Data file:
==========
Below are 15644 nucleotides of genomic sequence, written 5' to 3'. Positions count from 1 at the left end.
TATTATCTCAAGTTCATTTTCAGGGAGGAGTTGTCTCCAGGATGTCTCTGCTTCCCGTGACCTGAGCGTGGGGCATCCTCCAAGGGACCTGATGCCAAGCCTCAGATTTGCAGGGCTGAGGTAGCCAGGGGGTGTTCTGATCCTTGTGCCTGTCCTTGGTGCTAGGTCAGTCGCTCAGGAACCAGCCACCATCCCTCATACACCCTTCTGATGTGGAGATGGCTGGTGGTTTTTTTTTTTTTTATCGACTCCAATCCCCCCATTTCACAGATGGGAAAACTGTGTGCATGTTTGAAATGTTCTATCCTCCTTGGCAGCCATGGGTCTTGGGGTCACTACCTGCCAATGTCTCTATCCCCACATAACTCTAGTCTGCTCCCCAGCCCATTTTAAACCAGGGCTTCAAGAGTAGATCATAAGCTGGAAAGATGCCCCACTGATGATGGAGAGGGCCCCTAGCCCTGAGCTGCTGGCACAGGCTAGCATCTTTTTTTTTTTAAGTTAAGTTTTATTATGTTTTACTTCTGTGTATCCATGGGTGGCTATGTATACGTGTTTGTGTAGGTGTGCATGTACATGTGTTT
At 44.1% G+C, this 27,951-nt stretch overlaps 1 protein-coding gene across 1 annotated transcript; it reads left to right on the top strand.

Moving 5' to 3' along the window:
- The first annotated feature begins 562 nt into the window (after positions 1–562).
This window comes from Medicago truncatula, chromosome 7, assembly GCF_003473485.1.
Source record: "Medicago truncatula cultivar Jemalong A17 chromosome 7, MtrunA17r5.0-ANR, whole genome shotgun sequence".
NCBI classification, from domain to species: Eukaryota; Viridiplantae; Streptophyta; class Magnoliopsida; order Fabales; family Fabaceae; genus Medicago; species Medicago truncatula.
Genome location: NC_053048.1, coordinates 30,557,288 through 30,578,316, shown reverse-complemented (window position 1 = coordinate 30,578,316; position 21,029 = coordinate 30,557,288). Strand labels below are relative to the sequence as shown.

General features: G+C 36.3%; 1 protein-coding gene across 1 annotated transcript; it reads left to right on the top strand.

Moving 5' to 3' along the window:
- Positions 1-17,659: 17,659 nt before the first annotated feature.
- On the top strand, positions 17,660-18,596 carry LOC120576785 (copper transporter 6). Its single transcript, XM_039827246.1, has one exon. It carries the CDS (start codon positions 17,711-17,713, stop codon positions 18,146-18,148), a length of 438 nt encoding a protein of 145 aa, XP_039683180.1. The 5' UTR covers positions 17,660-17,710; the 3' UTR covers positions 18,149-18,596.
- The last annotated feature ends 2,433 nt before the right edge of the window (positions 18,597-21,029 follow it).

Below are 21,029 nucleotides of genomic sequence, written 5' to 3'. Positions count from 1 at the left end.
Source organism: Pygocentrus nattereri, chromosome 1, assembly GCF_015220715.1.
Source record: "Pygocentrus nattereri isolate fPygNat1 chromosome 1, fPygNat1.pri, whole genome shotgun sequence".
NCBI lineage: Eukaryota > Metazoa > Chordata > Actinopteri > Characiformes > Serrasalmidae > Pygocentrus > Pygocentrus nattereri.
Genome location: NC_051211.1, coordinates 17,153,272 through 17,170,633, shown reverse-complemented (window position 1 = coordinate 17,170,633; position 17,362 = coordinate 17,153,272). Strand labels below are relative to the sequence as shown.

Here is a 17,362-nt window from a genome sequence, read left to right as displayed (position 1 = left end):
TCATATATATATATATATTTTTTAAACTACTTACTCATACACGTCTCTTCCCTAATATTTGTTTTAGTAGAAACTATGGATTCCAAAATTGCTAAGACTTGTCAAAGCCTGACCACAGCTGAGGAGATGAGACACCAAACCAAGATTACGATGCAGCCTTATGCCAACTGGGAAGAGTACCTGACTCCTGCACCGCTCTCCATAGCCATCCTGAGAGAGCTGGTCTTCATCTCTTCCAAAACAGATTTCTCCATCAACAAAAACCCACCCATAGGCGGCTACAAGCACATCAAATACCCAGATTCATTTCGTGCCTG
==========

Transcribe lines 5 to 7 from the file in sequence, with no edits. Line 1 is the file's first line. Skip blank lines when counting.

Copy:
- The first annotated feature begins 562 nt into the window (after positions 1–562).
This window comes from Medicago truncatula, chromosome 7, assembly GCF_003473485.1.
Source record: "Medicago truncatula cultivar Jemalong A17 chromosome 7, MtrunA17r5.0-ANR, whole genome shotgun sequence".